November 19, 2007
RE "BLUE Cross gave chairman $16.4m in retirement pay: Van Faasen still on salary at insurer" (Business, Nov. 16): At a time when the cost of health insurance and the numbers of uninsured are rising, all sectors of the healthcare community must exercise prudent management of every healthcare dollar. This responsibility cannot be borne solely by the provider sector while the insurance industry passes expenses on to subscribers and employers.
Blue Cross and Blue Shield of Massachusetts voted its CEO a total of $19.4 million in salary and benefits while retaining him as chairman. Because Blue Cross-Blue Shield is a not-for-profit entity, Massachusetts considers it a public charity. As such, the insurer, its board of directors, and the state officials charged with the oversight of public charities should be held accountable by the citizens of the state for better guardianship of the public trust.
Dr. GERALD B. HEALY
Great post! Thank you for continuing this discussion. As far as the Blues go, they're doing better here in Maryland. From the Baltimore Sun:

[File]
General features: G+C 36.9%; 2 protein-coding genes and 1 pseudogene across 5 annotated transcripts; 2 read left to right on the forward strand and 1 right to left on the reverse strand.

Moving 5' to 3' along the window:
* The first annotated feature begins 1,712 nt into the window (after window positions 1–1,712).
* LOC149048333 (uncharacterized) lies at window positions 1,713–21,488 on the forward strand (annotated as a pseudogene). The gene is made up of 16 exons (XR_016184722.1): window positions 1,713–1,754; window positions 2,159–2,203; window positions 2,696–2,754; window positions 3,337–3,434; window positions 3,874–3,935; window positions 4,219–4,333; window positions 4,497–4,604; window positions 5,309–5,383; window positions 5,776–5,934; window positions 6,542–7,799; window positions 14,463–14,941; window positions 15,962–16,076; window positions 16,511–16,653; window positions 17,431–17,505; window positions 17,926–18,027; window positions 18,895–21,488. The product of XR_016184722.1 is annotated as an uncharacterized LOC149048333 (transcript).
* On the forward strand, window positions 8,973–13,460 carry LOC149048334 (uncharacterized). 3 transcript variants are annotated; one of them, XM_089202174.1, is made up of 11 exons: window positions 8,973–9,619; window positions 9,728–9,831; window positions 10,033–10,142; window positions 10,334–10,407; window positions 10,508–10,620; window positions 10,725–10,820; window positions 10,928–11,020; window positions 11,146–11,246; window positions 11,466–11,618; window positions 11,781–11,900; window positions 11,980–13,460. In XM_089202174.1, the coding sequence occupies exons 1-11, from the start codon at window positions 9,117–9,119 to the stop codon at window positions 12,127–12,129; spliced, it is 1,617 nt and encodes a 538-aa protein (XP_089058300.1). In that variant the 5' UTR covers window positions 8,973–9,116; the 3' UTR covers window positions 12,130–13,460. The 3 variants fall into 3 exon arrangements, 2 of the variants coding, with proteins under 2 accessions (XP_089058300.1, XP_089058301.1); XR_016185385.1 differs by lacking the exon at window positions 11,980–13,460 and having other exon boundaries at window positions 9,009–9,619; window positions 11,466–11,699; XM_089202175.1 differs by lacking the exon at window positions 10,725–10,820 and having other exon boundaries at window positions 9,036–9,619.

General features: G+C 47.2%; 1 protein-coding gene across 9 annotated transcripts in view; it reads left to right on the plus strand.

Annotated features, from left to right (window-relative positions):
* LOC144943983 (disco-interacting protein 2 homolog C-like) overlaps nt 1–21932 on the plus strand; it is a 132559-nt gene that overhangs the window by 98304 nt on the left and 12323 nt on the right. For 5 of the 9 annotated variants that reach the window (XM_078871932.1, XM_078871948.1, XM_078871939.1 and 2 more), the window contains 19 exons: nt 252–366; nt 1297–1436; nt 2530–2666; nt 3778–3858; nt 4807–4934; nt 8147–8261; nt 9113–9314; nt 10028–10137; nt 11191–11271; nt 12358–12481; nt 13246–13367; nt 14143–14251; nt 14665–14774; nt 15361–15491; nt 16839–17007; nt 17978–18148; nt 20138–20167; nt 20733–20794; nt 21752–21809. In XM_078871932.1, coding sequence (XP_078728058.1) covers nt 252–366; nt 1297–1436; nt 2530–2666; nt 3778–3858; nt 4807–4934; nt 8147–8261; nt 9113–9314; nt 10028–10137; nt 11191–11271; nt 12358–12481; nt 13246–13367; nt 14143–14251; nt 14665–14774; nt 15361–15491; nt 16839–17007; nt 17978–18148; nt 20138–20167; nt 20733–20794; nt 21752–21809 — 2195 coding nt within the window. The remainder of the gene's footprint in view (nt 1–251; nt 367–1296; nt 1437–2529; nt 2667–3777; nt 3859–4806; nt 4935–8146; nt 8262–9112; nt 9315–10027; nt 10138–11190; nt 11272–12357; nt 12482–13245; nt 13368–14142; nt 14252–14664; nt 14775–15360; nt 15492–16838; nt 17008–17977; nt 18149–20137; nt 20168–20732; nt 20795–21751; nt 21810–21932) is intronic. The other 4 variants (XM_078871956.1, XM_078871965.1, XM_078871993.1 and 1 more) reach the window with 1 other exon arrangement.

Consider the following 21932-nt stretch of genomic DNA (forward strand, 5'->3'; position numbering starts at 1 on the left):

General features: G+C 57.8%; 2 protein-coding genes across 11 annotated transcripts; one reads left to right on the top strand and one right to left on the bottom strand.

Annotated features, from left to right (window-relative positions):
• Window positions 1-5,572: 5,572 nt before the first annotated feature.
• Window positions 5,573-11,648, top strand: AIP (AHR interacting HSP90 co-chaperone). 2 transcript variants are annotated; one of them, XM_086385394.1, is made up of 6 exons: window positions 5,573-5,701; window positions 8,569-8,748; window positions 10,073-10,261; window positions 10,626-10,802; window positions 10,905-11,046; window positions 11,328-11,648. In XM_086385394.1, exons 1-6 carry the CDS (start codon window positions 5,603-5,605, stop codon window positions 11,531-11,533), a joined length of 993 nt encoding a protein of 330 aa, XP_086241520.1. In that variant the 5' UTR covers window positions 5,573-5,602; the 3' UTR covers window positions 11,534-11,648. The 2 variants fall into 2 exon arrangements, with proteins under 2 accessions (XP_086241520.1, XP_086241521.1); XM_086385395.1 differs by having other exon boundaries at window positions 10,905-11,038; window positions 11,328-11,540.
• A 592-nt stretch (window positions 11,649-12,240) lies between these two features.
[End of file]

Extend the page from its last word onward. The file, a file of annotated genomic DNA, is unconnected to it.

"Yesterday, the company pledged to help seniors bridge a coverage gap known as the "doughnut hole" in Medicare drug plans with a $7 million-a-year program. Earlier in the week, CareFirst gave $100,000 to Health Care for the Homeless, a nonprofit group."
OK fine so you want to go first. If you think it makes sense to put the counterpoint before the point, go for it. Let the record reflect you've threatened to kill me. That's two threats I've gotten in the past week. The lifer gets first dibbs on me I'm afraid.
It's a good thing we've been friends for twenty years or we might not have survived. It's also a good thing you feed me. Thanks for the Indian food last night, it was delicious.
I keep a bottle of 100mg Seroquel stocked for sleep issues. I didn't realize it was an overly expensive solution. But it's also my last ditch resort for seriously, seriously nasty insomnia. Luckily, it takes me about a year to go through my 1 bottle of 30 tabs.
From a patient perspective, I don't like benzos. It seems like I know just as many people on benzos as I do on antidepressants these days. Some days I wonder if they passed out like candy.
P.S. My Lamictal is a gazillion times more expensive than Lithium, but don't ever try to take away my Lamictal without some good clinical reason. I think quality of life is often a forgot part of the equation. The relatively low side effect profile of Lamictal makes its cost extremely worthwhile.
P.S. What do I expect people with anxiety to do if not Xanax or Seroquel? Try CBT or ACT or some other acceptable form of psychotherapy. Therapy is often underutilized in favor of drug therapy, even though it can be incredibly effective and sometimes a better, more cost-effective longterm solution.
P.S. Can't wait to hear the podcast:)
(Sorry for all the P.S.'s, I can see I'm going to be in migraine land today...yay for goofy thinking during aura)